So what do the Celtics expect from the Bulls crowd?
‘It’s really hard to answer that question because I know there was a Jordan era in Chicago and then there’s a post-Jordan era. Those are two different eras,’ said Ray Allen. ‘Playing when he played, it was one atmosphere that was uncomparable. Now people are supportive and there’s a lot of basketball fans in that city, but the mystique when he was there was totally different.’
Like Allen, Stephon Marbury played against Jordan early in his career. While he agrees that Bulls fans still show their support, there is no replacing Jordan’s presence.
‘They have a really good system as far as how they get the crowd into the game. I think after Michael Jordan, they stayed consistent with exactly what they do. So it’s going to be a nice atmosphere,’ Marbury said. ‘They try to continue with that same mystique. But he’s not there.’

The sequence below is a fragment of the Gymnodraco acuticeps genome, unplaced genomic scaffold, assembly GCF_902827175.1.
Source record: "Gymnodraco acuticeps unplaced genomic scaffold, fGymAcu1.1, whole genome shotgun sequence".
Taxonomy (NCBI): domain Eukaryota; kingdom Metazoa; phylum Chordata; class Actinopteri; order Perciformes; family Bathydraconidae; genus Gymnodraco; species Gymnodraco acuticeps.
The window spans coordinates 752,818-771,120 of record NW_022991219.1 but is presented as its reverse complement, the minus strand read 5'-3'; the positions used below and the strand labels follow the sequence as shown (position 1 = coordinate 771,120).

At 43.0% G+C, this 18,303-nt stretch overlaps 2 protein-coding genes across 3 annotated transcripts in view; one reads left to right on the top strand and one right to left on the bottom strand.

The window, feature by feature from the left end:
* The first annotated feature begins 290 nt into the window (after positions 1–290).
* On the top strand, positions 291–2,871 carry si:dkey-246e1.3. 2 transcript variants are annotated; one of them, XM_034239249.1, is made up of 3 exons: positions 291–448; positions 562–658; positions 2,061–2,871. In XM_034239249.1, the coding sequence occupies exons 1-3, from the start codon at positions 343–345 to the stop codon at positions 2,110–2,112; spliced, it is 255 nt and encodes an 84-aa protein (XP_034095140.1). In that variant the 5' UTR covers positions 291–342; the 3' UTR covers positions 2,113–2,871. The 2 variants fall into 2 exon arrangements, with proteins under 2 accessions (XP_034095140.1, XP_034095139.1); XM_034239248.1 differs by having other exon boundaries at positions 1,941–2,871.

Journeyman Mikki Moore has experienced eight different home crowds. Even so, he still ranks the Bulls crowd (one of the few teams he never played for) as one of the best.
‘It’s a pretty good crowd,’ he said. ‘It’s a lot like here (in Boston). It’s one of the top ten arena crowds because of the traditional Bulls. From Scottie (Pippen) and Jordan, it’s a basketball city so they’re going to come out and support their team regardless.’
For those who played against the Bulls during their dynasty, the memories will still linger in the building. However the younger members of the Celtics cannot relate as their veteran teammates do.